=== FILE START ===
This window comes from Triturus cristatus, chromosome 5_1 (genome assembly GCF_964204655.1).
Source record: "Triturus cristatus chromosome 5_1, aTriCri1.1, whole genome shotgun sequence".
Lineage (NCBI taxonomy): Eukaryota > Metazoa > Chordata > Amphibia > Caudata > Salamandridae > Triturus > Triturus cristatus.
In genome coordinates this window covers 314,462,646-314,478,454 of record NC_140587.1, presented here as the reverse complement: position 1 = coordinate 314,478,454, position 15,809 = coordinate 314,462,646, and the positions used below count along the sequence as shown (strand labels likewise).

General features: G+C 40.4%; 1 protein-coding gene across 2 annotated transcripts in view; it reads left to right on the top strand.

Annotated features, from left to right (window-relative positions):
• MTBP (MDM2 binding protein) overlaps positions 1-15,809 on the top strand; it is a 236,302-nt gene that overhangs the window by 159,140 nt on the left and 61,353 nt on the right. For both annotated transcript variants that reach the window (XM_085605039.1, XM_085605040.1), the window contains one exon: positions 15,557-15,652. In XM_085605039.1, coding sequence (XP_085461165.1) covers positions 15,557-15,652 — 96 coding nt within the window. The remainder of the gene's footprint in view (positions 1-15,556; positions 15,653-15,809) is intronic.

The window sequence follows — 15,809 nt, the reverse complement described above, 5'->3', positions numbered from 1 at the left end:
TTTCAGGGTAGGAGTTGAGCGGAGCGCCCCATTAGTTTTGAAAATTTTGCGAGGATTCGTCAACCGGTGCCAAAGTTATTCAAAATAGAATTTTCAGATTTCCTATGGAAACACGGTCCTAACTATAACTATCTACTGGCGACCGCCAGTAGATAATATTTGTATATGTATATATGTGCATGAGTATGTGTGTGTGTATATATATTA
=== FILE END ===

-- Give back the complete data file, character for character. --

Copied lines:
This window comes from Triturus cristatus, chromosome 5_1 (genome assembly GCF_964204655.1).
Source record: "Triturus cristatus chromosome 5_1, aTriCri1.1, whole genome shotgun sequence".
Lineage (NCBI taxonomy): Eukaryota > Metazoa > Chordata > Amphibia > Caudata > Salamandridae > Triturus > Triturus cristatus.
In genome coordinates this window covers 314,462,646-314,478,454 of record NC_140587.1, presented here as the reverse complement: position 1 = coordinate 314,478,454, position 15,809 = coordinate 314,462,646, and the positions used below count along the sequence as shown (strand labels likewise).

General features: G+C 40.4%; 1 protein-coding gene across 2 annotated transcripts in view; it reads left to right on the top strand.

Annotated features, from left to right (window-relative positions):
• MTBP (MDM2 binding protein) overlaps positions 1-15,809 on the top strand; it is a 236,302-nt gene that overhangs the window by 159,140 nt on the left and 61,353 nt on the right. For both annotated transcript variants that reach the window (XM_085605039.1, XM_085605040.1), the window contains one exon: positions 15,557-15,652. In XM_085605039.1, coding sequence (XP_085461165.1) covers positions 15,557-15,652 — 96 coding nt within the window. The remainder of the gene's footprint in view (positions 1-15,556; positions 15,653-15,809) is intronic.

The window sequence follows — 15,809 nt, the reverse complement described above, 5'->3', positions numbered from 1 at the left end:
TTTCAGGGTAGGAGTTGAGCGGAGCGCCCCATTAGTTTTGAAAATTTTGCGAGGATTCGTCAACCGGTGCCAAAGTTATTCAAAATAGAATTTTCAGATTTCCTATGGAAACACGGTCCTAACTATAACTATCTACTGGCGACCGCCAGTAGATAATATTTGTATATGTATATATGTGCATGAGTATGTGTGTGTGTATATATATTA